sometimes we soar over;
sometimes we run through;
sometimes we walk in.

Among the folks who will sit in this room today are those who had friends and family members die and the wounds of grief are still fresh; some have loved ones overseas fighting in wars; some are dealing with cancer and other diseases which offer an uncertain future; some lived in fractured families; some carry bitterness towards one another and find it hard to forgive, or ask for forgiveness; some have been through painful court cases; some are struggling to keep their marriages; some would be here but are no longer able to leave their homes; some are dealing with aging parents; some are dealing with struggling teenagers; some don’t know what to do with their lives; some are dealing with overwhelming debt; some are unemployed and desperately in need of work; some wake up and go to jobs they hate everyday because they feel trapped; some are tired and cannot find rest; some are depressed and doing well to even get out of bed; some are lonely; some are sad; some feel broken.

Sometimes we soar over;
sometimes we run through;
sometimes we walk in.

Sometimes we crawl.

The hymn on the insert is one of my favorites, particularly for the first verse:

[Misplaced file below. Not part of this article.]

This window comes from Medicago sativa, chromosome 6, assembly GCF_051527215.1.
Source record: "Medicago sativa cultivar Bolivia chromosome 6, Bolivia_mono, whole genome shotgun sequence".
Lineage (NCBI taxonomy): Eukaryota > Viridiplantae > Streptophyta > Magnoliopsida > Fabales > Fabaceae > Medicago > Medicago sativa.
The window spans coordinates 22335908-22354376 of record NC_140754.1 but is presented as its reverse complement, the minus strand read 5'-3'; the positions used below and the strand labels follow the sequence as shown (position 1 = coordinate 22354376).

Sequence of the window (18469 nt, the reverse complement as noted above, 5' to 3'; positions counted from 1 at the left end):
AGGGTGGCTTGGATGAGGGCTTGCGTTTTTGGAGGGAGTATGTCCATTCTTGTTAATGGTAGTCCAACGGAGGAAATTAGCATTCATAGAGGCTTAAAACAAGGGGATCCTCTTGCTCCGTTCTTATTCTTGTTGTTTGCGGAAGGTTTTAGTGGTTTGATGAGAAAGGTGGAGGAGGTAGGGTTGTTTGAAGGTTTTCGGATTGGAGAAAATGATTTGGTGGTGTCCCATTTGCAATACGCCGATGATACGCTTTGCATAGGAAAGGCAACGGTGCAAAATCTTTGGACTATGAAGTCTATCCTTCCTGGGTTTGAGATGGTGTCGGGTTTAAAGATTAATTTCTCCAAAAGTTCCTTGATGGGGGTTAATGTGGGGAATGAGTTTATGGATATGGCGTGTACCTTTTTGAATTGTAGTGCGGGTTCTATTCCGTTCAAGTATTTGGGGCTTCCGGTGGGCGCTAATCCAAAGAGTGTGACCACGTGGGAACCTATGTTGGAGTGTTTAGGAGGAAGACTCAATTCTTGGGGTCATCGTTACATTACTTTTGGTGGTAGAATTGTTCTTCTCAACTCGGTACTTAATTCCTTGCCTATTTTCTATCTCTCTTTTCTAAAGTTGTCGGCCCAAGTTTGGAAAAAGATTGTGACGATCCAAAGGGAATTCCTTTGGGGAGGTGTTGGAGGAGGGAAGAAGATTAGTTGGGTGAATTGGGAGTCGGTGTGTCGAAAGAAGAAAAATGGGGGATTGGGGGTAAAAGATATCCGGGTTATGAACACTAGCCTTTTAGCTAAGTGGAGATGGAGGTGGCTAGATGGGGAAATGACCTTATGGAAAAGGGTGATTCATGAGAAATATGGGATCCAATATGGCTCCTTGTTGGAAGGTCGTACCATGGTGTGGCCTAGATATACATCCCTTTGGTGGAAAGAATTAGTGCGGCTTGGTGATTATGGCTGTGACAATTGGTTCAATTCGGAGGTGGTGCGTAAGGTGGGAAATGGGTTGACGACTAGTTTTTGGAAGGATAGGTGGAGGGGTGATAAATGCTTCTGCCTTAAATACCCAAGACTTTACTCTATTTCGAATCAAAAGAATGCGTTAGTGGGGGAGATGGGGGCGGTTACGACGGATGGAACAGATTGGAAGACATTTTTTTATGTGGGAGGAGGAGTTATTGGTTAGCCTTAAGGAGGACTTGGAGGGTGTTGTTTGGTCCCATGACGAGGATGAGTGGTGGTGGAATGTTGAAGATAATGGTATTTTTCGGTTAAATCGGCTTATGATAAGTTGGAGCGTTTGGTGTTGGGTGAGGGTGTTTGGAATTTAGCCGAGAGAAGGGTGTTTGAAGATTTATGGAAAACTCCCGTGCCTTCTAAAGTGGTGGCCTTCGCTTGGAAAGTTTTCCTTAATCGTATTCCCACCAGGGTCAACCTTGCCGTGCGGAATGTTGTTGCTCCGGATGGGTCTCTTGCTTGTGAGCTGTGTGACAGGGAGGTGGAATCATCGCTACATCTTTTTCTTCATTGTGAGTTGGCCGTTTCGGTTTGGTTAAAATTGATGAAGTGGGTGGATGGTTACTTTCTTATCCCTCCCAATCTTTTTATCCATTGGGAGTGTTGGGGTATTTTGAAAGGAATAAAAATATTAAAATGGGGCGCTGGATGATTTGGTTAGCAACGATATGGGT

Come, ye disconsolate, where’er ye languish;
Come to the mercy seat, fervently kneel.
Here bring your wounded hearts, here tell your anguish —
Earth has no sorrow that heaven cannot heal.

Do we not know? Have we not heard? The everlasting God — our God — does not grow weary or tired. God gives strength to the weary and increases power to those who lack. Those who wait for the Lord will gain new strength; they will mount up with wings like eagles, they will run and not get tired, they will walk and not faint.

Sometimes we soar over;
sometimes we run through;
sometimes we walk in.

In all things, we are together in Jesus’ name and in God’s hands.

The connection between the two passages, for me, centers around persistence. I am overwhelmed by the neneighborhoodigborhood, much less the world. I can’t even carry the people who live around me to Jesus, much less the AIDS orphans. And so I have to learn to wait on God, to trust that somehow I will find new strength — we all will — to soar, run, or walk and be changed in the process. On “The Writer’s Almanac,” Garrison Keillor quoted Robert Altman, who said, “To play it safe is not to play.” The four friends tore up someone’s roof without thinking about paying for it; they just knew that was how to get their friend some help. All five of them were healed in the encounter with Jesus.

And so may it happen to me.



  1. “And so I have to learn to wait on God, to trust that somehow I will find new strength — we all will — to soar, run, or walk and be changed in the process.”

    Amen to that.

  2. Oswald Chambers says today (2/22):

    “Perseverance is more than endurance. It is endurance combined with absolute assurance and certainty that what we are looking for is going to happen. …[It is] a call not to hang on and do nothing, but to work deliberately, knowing with certainty that God will never be defeated.”

    I love your blog.

Leave a Reply